- Published (US):
- May 7, 2024
- Published (UK):
- Jul 2, 2024
- 6.13 x 9.25 in.
- 25 b/w illus. 5 tables.
America’s political parties are hollow shells of what they could be, locked in a polarized struggle for power and unrooted as civic organizations. The Hollow Parties takes readers from the rise of mass party politics in the Jacksonian era through the years of Barack Obama and Donald Trump. Today’s parties, at once overbearing and ineffectual, have emerged from the interplay of multiple party traditions that reach back to the Founding.
Daniel Schlozman and Sam Rosenfeld paint unforgettable portraits of figures such as Martin Van Buren, whose pioneering Democrats invented the machinery of the mass political party, and Abraham Lincoln and other heroic Republicans of that party’s first generation who stood up to the Slave Power. And they show how today’s fractious party politics arose from the ashes of the New Deal order in the 1970s. Activists in the wake of the 1968 Democratic National Convention transformed presidential nominations but failed to lay the foundations for robust, movement-driven parties. Instead, modern American conservatism hollowed out the party system, deeming it a mere instrument for power.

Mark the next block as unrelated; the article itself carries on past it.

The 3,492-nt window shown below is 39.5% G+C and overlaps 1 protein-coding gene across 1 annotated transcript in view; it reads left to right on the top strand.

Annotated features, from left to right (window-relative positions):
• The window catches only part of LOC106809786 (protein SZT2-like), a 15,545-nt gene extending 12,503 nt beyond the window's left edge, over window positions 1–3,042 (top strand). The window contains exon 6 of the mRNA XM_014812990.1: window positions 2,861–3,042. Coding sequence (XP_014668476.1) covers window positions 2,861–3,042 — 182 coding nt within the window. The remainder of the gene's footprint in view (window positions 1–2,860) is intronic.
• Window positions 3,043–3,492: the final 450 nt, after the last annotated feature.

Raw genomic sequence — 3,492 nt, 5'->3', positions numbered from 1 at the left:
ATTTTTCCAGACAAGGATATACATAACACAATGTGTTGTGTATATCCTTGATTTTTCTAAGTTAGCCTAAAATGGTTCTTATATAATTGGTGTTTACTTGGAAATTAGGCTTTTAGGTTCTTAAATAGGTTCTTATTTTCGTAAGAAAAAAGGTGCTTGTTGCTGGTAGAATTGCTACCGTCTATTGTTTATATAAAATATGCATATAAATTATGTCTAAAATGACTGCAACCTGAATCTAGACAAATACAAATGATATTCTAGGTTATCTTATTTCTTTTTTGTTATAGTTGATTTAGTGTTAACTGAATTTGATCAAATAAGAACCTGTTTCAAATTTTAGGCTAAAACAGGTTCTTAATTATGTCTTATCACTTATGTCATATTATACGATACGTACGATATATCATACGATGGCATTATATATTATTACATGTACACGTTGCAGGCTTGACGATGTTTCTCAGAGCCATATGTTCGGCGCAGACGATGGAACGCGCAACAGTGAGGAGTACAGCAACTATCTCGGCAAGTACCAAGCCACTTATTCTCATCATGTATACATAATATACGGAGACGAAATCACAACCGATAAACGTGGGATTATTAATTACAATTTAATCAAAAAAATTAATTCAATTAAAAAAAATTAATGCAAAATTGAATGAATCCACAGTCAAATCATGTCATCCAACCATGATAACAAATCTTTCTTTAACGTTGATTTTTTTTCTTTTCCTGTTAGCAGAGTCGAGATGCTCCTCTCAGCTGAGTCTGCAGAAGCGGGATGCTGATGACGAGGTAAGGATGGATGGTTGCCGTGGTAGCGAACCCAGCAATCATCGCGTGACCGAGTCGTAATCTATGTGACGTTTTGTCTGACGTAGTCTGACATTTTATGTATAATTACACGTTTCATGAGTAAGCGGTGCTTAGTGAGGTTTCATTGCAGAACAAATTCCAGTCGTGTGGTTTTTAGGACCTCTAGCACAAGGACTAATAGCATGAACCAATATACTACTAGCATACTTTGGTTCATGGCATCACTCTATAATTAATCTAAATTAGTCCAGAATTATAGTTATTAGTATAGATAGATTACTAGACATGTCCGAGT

Party hollowness lies at the heart of our democratic discontents. With historical sweep and political acuity, The Hollow Parties offers powerful answers to pressing questions about how the nation’s parties became so dysfunctional—and how they might yet realize their promise.